Salman Khan Case deferred to July 1, 2015

While hearing the criminal appeal filed by Bollywood superstar Salman Khan against his conviction in the hit-and-run case in which he has been awarded a five-year jail sentence, Bombay High Court has adjourned the appeal till July 1.

EarlierSessions Court convicted the Bollywood superstar Salman Khan in the hit-and-run case five-year jail term. A man was killed and four others were wounded when the Salman Khan’s Toyota Land Cruiser ran over them while they were asleep on a pavement outside a bakery in suburban Bandra on September 28, 2002.

In the present Criminal Appeal, Salman Khan has challenged the findings of the trial court that he was drunk and was driving under the influence of liquor. Salman Khan pleaded that the trial court had wrongly convicted him under the culpable homicide charge, because he had no knowledge that he would meet with an accident.

In the appeal, Salman Khan has argued that the trial court had failed to appreciate the fact that four prosecution witnesses, including the investigating officer, had maintained that there were four persons present in the Toyota Land Cruiser when the accident took place and that it was the family driver Ashok Singh who was at the wheel.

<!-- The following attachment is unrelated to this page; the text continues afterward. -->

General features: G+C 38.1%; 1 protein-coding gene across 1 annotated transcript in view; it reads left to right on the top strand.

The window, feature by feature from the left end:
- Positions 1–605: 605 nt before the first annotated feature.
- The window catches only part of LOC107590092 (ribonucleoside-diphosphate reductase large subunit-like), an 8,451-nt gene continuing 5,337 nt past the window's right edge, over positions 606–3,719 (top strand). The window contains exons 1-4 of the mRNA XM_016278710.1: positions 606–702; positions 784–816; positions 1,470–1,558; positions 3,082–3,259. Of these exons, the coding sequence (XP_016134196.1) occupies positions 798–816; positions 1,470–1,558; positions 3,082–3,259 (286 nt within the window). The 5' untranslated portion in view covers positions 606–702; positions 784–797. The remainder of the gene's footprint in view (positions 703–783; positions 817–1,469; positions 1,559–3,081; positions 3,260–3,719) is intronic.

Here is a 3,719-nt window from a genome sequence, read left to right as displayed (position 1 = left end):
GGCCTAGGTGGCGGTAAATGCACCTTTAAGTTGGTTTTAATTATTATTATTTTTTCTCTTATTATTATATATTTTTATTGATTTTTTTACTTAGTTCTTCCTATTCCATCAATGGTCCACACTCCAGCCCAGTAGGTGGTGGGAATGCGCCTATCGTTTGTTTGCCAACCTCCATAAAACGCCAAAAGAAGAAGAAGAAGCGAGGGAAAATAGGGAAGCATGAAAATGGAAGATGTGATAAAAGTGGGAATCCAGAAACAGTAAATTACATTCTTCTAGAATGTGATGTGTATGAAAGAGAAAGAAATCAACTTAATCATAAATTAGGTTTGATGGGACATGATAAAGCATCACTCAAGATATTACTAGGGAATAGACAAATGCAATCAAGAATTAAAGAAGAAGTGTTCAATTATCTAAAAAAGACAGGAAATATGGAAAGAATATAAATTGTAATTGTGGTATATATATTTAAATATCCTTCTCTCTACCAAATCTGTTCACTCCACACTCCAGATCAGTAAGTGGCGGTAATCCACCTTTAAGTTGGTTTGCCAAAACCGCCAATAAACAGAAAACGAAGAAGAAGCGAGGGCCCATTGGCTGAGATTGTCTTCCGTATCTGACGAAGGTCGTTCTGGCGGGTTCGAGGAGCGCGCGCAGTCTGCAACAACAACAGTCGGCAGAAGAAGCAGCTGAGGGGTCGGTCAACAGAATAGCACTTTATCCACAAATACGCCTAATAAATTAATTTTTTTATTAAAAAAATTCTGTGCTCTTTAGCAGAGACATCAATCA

Apart from being convicted of culpable homicide, Salman Khan was also found guilty of offences under Section 279 of Indian Penal Code (rash and negligent driving) and Sections 337 and 338 Indian Penal Code(causing hurt by acts endangering life or personal property of others), which prescribe six months’ jail.

Besides, he was sentenced to undergo jail for six months under sections 181 (driving without licence) and 185 (drink driving) of Motor Vehicles Act. Salman was also found guilty under Section 66 (a) and (b) of the Bombay Prohibition Act for which he received two months imprisonment and fine of Rs 500. All sentences will run concurrently.

When the present case was called for hearing, Salman Khan’s lawyer submitted before Justice A.R. Joshi of Bombay High Court that, the ‘paper book’ was not complete. ‘Paper Book’ is nothing but the compilation of evidence and documents, which is served to both the sides by the court. Court directed that, said task shall be expeditiously completed and deferred the matter till July 1, 2015.

Offshore investors cannot seek legal recourse for assured return investments

Bombay High Court, in the case filed by IDBI trusteeship Services, on behalf of FMO, against Hubtown as the guarantor, while upholding the Foreign Direct Investment (FDI) in real estate can be made only by way of equity and not debt by way of any fixed return, held that, offshore investors cannot seek legal recourse for their assured return investments in India. These assured return investments typically happen through structured quasi debt instruments.